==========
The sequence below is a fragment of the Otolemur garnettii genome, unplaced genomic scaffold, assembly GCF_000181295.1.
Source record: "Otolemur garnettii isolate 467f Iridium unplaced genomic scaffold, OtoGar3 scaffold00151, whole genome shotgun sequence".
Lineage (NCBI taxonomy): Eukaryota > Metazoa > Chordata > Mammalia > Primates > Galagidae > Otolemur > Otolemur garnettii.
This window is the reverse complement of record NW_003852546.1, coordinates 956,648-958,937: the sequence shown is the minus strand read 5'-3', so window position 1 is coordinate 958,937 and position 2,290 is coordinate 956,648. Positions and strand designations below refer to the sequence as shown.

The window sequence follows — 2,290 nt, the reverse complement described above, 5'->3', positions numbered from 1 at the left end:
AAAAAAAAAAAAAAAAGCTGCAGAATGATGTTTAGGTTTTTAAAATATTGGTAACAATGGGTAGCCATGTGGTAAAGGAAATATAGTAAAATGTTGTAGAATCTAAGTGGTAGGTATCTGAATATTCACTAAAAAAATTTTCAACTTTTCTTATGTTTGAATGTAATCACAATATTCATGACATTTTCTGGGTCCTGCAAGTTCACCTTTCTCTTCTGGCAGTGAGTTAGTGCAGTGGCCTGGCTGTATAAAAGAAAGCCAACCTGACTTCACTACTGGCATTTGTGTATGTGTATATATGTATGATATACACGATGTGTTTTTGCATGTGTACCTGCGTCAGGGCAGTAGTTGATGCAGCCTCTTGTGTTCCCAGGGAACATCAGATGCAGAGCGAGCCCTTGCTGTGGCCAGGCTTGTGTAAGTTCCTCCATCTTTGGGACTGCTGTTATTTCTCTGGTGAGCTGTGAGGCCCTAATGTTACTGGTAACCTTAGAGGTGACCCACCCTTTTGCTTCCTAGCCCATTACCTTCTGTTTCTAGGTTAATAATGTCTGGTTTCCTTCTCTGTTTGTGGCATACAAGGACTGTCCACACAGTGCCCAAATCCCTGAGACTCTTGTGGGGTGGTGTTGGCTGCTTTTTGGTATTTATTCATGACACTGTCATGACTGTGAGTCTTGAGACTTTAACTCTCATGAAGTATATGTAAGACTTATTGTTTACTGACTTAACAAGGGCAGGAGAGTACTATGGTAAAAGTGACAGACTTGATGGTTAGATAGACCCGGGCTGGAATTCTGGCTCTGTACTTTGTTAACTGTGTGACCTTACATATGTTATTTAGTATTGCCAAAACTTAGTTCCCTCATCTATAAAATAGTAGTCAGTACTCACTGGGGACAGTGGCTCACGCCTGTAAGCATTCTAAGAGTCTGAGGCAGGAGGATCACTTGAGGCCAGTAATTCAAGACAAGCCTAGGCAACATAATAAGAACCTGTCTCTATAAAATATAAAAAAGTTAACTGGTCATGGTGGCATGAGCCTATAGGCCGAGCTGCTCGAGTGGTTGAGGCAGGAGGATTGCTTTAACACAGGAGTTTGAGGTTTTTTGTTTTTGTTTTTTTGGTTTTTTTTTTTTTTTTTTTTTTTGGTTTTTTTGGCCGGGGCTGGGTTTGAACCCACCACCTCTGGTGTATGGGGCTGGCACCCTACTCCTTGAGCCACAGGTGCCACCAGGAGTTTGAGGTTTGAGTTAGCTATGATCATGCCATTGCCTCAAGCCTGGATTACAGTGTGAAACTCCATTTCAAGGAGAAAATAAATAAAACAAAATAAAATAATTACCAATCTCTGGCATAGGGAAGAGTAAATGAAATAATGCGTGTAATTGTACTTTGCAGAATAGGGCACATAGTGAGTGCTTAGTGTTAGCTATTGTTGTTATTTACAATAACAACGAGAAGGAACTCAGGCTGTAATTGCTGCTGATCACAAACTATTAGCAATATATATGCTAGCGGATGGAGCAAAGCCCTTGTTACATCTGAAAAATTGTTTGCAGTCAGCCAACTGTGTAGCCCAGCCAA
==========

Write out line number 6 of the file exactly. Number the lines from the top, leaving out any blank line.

AAAAAAAAAAAAAAAAGCTGCAGAATGATGTTTAGGTTTTTAAAATATTGGTAACAATGGGTAGCCATGTGGTAAAGGAAATATAGTAAAATGTTGTAGAATCTAAGTGGTAGGTATCTGAATATTCACTAAAAAAATTTTCAACTTTTCTTATGTTTGAATGTAATCACAATATTCATGACATTTTCTGGGTCCTGCAAGTTCACCTTTCTCTTCTGGCAGTGAGTTAGTGCAGTGGCCTGGCTGTATAAAAGAAAGCCAACCTGACTTCACTACTGGCATTTGTGTATGTGTATATATGTATGATATACACGATGTGTTTTTGCATGTGTACCTGCGTCAGGGCAGTAGTTGATGCAGCCTCTTGTGTTCCCAGGGAACATCAGATGCAGAGCGAGCCCTTGCTGTGGCCAGGCTTGTGTAAGTTCCTCCATCTTTGGGACTGCTGTTATTTCTCTGGTGAGCTGTGAGGCCCTAATGTTACTGGTAACCTTAGAGGTGACCCACCCTTTTGCTTCCTAGCCCATTACCTTCTGTTTCTAGGTTAATAATGTCTGGTTTCCTTCTCTGTTTGTGGCATACAAGGACTGTCCACACAGTGCCCAAATCCCTGAGACTCTTGTGGGGTGGTGTTGGCTGCTTTTTGGTATTTATTCATGACACTGTCATGACTGTGAGTCTTGAGACTTTAACTCTCATGAAGTATATGTAAGACTTATTGTTTACTGACTTAACAAGGGCAGGAGAGTACTATGGTAAAAGTGACAGACTTGATGGTTAGATAGACCCGGGCTGGAATTCTGGCTCTGTACTTTGTTAACTGTGTGACCTTACATATGTTATTTAGTATTGCCAAAACTTAGTTCCCTCATCTATAAAATAGTAGTCAGTACTCACTGGGGACAGTGGCTCACGCCTGTAAGCATTCTAAGAGTCTGAGGCAGGAGGATCACTTGAGGCCAGTAATTCAAGACAAGCCTAGGCAACATAATAAGAACCTGTCTCTATAAAATATAAAAAAGTTAACTGGTCATGGTGGCATGAGCCTATAGGCCGAGCTGCTCGAGTGGTTGAGGCAGGAGGATTGCTTTAACACAGGAGTTTGAGGTTTTTTGTTTTTGTTTTTTTGGTTTTTTTTTTTTTTTTTTTTTTTGGTTTTTTTGGCCGGGGCTGGGTTTGAACCCACCACCTCTGGTGTATGGGGCTGGCACCCTACTCCTTGAGCCACAGGTGCCACCAGGAGTTTGAGGTTTGAGTTAGCTATGATCATGCCATTGCCTCAAGCCTGGATTACAGTGTGAAACTCCATTTCAAGGAGAAAATAAATAAAACAAAATAAAATAATTACCAATCTCTGGCATAGGGAAGAGTAAATGAAATAATGCGTGTAATTGTACTTTGCAGAATAGGGCACATAGTGAGTGCTTAGTGTTAGCTATTGTTGTTATTTACAATAACAACGAGAAGGAACTCAGGCTGTAATTGCTGCTGATCACAAACTATTAGCAATATATATGCTAGCGGATGGAGCAAAGCCCTTGTTACATCTGAAAAATTGTTTGCAGTCAGCCAACTGTGTAGCCCAGCCAA